These data do help explain why investors often view large managers as more liquid: volume. But volume is only one indication of liquidity, especially if volume comes only in proportion to outstanding amount. Other measures might be the proportion of BWIC offers that trade, and the tightness of broker price talk for BWIC offers. A high trade share and tight price talk presumably also signal better liquidity. Those measures paint a surprising picture of the market.
To go from BWIC to cash, size does not matter
When bonds come to market on a BWIC, only a certain percentage actually trade. Out of the $20 billion posted ‘AAA’ CLOs posted on BWIC so far this year, only $12 billion traded, a 60% traded share. At the manager level, the percentage of bonds offered on BWIC that actually trade, the traded share, has an insignificant correlation to managers’ CLO AUM (Exhibit 2). There is only a slight tendency for larger managers to show a higher traded share.
It is worth noting that the traded share for small managers is noisy. Small managers with a 100% traded share, for example, do not necessarily mean they have better liquidity. It could be a result of fewer trades on the BWIC lists. For example, Diameter Capital, a manager with $2.7 billion CLO AUM and 0.36% BWIC share, has a 100% traded share, but only two ‘AAA’ bonds with Diameter-managed collateral appeared on BWIC and exchanged hands in April and May.
The relationship between traded share and AUM becomes a little clearer by grouping some larger and smaller managers. In aggregate, the Top 10 managers with the largest BWIC share have their traded share ranging from the lowest at 39% to the highest at 76% with a median of 61%. By contrast, 73 managers, each having less than 1% BWIC share, have their traded share swing from 0% to 100% with a median of 56%.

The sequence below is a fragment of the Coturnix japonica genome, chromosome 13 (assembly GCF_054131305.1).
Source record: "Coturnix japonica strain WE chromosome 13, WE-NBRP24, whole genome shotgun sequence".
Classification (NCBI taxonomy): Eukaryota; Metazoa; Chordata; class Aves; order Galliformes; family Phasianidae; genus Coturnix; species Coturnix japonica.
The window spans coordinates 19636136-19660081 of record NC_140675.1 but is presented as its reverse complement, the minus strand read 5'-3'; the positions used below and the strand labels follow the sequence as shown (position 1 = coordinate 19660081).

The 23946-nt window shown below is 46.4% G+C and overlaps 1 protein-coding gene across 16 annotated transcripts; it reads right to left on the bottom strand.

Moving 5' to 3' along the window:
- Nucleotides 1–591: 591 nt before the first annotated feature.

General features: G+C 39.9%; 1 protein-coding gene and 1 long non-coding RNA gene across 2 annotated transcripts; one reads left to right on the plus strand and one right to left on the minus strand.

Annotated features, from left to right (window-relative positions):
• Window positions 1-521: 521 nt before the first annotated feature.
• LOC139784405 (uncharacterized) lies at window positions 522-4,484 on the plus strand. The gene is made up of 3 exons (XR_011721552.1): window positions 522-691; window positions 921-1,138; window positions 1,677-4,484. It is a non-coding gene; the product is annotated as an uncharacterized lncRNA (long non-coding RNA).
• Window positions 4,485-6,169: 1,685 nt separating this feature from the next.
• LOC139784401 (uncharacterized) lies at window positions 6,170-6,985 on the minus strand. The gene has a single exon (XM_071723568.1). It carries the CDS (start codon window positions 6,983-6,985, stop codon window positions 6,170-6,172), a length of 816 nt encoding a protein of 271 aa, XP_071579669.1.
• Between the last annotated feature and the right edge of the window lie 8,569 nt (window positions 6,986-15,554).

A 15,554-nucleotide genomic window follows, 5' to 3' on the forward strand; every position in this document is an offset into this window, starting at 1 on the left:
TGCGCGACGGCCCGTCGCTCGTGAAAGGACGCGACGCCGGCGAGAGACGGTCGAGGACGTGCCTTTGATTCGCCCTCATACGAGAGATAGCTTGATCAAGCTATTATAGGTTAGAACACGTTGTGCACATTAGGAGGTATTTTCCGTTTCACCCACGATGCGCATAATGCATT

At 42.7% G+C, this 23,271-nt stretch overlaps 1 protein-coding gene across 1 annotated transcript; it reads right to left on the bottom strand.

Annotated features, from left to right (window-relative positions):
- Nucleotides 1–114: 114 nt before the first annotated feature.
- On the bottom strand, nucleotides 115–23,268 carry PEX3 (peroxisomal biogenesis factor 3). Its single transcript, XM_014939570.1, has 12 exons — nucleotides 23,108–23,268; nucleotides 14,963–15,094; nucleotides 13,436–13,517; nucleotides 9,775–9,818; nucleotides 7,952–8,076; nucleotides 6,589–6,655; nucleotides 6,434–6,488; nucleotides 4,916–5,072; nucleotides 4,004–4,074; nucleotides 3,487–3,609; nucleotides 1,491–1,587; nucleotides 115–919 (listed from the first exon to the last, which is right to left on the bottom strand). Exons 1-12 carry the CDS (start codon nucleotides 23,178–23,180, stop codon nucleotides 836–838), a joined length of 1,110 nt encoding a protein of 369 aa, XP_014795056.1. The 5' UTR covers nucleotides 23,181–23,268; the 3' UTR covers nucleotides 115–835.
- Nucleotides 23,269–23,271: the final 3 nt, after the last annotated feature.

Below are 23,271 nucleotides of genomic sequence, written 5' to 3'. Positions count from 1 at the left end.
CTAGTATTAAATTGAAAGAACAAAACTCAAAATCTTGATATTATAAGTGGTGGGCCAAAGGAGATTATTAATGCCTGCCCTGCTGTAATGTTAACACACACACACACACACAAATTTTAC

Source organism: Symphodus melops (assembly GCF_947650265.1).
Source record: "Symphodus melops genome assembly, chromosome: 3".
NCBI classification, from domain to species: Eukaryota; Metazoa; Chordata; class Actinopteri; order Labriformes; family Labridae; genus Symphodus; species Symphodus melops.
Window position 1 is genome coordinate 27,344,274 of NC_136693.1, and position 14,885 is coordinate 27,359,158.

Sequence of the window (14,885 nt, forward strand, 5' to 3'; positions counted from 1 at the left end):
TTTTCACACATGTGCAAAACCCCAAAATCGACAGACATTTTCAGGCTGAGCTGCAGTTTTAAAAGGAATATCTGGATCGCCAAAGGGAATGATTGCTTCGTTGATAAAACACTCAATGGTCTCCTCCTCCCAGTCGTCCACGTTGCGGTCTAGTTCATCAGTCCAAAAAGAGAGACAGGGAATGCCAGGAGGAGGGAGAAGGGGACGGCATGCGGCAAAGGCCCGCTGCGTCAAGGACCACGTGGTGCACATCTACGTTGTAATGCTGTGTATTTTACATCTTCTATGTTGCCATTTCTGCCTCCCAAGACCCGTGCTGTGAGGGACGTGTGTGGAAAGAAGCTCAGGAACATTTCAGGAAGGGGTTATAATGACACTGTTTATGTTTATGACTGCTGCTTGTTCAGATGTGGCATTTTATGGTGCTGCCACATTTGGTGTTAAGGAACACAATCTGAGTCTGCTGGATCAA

Exhibit 2. A weaker relationship between managers’ AUM and ‘AAA’ traded share
The results from traded share argue that no matter how large or small a manager, once the manager’s debt shows up on a BWIC, the debt has roughly the same chance of turning into cash. By this metric, liquidity is fairly evenly distributed across managers.
Differences in dealer price talk vary little across managers’ BWIC share
In a liquid market, dealer price talk on bonds should fall in a narrow band. On average this year, the difference between the lowest and highest dealer price talk on a ‘AAA’ CLO BWIC offer has been around $0.8 every month (Exhibit 3). Looking at the manager level, there is no significant difference between price talk for bonds from large managers and price talk for bonds from small managers.